Gretchen Wilson Bio
“My grandma was the mainstay,” says Gretchen, pausing to collect her thoughts. “She was the rock. When everything was going crazy and falling apart and we were moving around, my grandma had her head on straight. She lived a rough life and really never had anything, but she always had love for everybody. It was just a real comfortable place to be.”With Gretchen taking care of her brother since she was 10, grandma’s house was definitely more comforting than Big O’s, a rough-and-tumble kicker bar five miles outside of town, set in a cornfield clearing alongside Rural Route 127. With only an eighth grade education, Gretchen was cooking and tending bar alongside her mom at the age of 14. By the time she was 15 and living on her own, she was managing the roughneck joint with a loaded 12-guage double-barrel shotgun stashed behind the bar for protection.Victoria’s Secret, well their stuff’s real nice/ but I can buy the same damn thing on a Wal-Mart shelf half price/ and still look sexy, just as sexy as those models on TV/ I don’t need no designer tag to make my man want me/ well, you might think I’m trashy, a little too hardcore/ but in my neck of the woods I’m just the girl next door. Living a life like that, it’s no wonder Gretchen was influenced by singers like Tanya Tucker, Loretta Lynn and, of course, Patsy Cline. “I could feel the pain,” she says, “and I could only imagine what it was like to have an abusive husband and all the different things that she sang about.” A good many summer afternoons not spent outside playing with her brother and Uncle Vern “doing what kids do” were spent sitting on her grandma’s bedroom floor with a record player, listening to Patsy sing “Crazy.” If it was her grandma that impacted her musical influence, it was the dad she never really knew who provided her with the musical talent to sing. “My dad just picked around on the guitar and has a quiet voice,” says Gretchen, who made it a point to meet him for the first time when she was 12. “His family, I’m told, had a little traveling band. I think it was a gospel band.” In any case, from an early age Gretchen could sing, and she did so with no formal training to speak of. While most singers talk of singing in the church choir, as a child Gretchen’s early experiences were mostly spent entertaining what many would consider a tougher crowd. Long before Karaoke machines, she got up on stage every night at Big O’s with a microphone and sang along to various CDs for tips. After all, the extra $20 would really come in handy when it came time to put food on the table.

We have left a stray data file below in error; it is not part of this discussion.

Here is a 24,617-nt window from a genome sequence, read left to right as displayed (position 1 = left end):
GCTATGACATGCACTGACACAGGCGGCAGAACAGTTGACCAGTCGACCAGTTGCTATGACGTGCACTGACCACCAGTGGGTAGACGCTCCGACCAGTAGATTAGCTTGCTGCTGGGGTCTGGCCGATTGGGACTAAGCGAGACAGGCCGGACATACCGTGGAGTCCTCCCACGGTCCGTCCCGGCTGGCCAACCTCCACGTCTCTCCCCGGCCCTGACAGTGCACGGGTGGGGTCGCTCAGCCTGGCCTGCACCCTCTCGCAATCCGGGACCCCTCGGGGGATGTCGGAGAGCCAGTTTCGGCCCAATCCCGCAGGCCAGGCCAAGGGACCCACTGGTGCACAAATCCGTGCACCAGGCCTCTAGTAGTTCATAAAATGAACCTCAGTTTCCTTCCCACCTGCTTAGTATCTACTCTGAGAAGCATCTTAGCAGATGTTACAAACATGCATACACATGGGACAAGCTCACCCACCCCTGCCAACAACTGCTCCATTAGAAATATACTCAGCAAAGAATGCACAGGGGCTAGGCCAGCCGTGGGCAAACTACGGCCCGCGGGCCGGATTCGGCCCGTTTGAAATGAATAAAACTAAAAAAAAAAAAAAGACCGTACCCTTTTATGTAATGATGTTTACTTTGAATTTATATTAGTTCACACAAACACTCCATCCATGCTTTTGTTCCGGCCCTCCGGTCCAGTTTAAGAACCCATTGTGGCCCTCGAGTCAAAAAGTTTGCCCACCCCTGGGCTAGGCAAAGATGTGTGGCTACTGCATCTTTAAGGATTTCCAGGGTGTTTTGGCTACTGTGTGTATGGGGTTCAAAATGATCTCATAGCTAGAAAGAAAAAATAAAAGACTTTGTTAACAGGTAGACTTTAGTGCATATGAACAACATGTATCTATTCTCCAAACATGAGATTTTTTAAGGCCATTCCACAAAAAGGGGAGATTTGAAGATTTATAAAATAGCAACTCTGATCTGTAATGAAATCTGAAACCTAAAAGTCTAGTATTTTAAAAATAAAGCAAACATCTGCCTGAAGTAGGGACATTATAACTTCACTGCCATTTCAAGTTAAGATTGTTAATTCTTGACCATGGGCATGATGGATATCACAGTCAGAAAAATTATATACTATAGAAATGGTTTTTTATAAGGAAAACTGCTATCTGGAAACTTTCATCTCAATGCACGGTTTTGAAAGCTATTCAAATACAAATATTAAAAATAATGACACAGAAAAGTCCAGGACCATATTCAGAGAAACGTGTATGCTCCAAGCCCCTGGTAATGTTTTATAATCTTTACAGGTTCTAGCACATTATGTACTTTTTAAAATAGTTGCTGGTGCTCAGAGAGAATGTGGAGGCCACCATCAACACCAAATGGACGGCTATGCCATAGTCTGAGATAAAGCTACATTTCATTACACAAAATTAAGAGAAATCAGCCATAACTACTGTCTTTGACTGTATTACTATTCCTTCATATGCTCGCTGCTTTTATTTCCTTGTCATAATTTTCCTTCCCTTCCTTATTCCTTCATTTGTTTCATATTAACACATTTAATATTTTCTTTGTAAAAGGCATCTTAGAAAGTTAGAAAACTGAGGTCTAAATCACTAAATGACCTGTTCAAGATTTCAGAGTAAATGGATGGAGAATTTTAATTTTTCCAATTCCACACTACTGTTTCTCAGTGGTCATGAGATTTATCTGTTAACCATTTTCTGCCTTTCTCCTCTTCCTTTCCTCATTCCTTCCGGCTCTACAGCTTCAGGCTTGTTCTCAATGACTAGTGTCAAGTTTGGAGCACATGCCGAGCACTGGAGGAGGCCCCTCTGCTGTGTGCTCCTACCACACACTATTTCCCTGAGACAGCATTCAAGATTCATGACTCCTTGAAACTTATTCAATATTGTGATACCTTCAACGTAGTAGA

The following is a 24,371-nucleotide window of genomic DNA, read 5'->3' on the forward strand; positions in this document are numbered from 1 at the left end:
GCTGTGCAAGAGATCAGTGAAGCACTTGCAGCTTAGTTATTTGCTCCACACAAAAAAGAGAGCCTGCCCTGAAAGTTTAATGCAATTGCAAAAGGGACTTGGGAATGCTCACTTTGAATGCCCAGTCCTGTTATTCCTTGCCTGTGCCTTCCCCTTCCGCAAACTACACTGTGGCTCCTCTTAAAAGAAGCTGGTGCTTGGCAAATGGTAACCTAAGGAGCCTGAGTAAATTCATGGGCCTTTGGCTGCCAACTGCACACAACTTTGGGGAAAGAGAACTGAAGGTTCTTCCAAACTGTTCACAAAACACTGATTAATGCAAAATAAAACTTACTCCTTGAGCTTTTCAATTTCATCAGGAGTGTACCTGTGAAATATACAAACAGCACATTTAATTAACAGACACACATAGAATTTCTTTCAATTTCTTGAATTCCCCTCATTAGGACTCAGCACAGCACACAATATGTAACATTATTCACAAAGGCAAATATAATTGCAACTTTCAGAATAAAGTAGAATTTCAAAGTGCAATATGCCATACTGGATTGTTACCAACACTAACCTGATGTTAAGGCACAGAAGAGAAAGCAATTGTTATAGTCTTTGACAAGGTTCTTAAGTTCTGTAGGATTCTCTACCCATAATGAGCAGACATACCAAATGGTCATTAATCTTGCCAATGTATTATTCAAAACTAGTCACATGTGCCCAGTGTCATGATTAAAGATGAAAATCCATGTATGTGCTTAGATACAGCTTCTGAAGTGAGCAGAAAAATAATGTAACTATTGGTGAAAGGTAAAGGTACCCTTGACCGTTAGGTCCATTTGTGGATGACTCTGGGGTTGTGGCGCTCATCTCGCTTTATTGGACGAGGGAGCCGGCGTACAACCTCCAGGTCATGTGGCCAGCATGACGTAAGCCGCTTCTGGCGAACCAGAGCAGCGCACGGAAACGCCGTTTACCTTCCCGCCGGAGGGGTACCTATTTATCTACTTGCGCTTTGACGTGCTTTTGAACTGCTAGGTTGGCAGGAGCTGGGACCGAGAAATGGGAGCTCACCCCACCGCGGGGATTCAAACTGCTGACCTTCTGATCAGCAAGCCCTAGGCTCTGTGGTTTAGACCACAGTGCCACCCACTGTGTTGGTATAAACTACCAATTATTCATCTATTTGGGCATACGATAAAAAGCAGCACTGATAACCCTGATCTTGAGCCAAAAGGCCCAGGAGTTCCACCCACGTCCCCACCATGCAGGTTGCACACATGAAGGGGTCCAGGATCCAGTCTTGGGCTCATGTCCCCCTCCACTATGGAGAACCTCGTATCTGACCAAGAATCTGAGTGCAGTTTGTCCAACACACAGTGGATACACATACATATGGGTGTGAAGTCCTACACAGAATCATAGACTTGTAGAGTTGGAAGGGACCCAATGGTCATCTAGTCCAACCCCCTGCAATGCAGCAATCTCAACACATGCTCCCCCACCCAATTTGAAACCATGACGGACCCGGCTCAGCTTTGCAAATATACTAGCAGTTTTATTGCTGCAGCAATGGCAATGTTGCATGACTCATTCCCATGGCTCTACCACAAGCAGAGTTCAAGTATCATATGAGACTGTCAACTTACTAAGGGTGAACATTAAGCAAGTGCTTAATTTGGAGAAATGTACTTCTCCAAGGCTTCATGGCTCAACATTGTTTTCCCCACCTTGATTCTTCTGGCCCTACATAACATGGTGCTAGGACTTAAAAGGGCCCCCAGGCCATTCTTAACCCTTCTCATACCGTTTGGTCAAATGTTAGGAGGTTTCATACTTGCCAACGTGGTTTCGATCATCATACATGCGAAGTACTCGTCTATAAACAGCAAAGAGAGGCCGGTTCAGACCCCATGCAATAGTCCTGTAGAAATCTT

I’m a redneck woman/ I ain’t no high class broad/ I’m just a product of my raising/ I say, ‘hey y’all’ and ‘yee-haw’/ and I keep my Christmas lights on/ on my front porch all year long/ and I know all the words to every Tanya Tucker song/ so here’s to all my sisters out there keeping it country/ let me get a big ‘# # # # yeah’ from the redneck girls like me, hell yeah.Before long, singing to CDs was a thing of the past and so was serving drinks. Gretchen found herself fronting a cover band and for the first time she felt like maybe there was a life for her outside Bond County. “Each man creates his own destiny,” she believes. “It’s up to you what you’re going to do with your life. It’s not up to anybody else.” Taking control of her own destiny, if you will, Gretchen had bigger plans than spending the rest of her life singing in a cover band. She had a goal of some day moving to Nashville.Gretchen’s unceremonious arrival in Nashville was in 1996; she puts it in such a matter-of-fact way: “it became apparent to me really fast that I wasn’t going to be able to make a living and pay my bills playing on Broadway.” Somewhat discouraged after a brief encounter with a local musician, whom she happened to recognize at a Nashville music shop, she thought long and hard about how to go about realizing her dream. “I looked at him,” she recalls, “and said, ‘I’m brand new to town. What’s my first step? How do I do this?’ He pretty much laughed at me and said something that didn’t make sense. He said, ‘well, you have to create a buzz.’ I thought, ‘what the hell good does that do me?’” It would take her four long years to figure out what he meant and, in the meantime, she did the one thing she knew how to do in order to make ends meet: she got a job slinging drinks down in Printers Alley at the Bourbon Street Blues & Boogie Bar. It may not have been the start she envisioned, but it sure beat the alternative – packing up and moving back home. A few years later Gretchen still had no luck at all in terms of getting a record deal. Now a mother with a beautiful daughter named Grace Frances Penner – “one of my biggest regrets is that my grandma never got to see my little girl” – life was about to change one Friday night when Big Kenny and John Rich walked into the bar. They were there to “have a few cocktails” and thus got to hear Gretchen belt out a couple of tunes with the house band.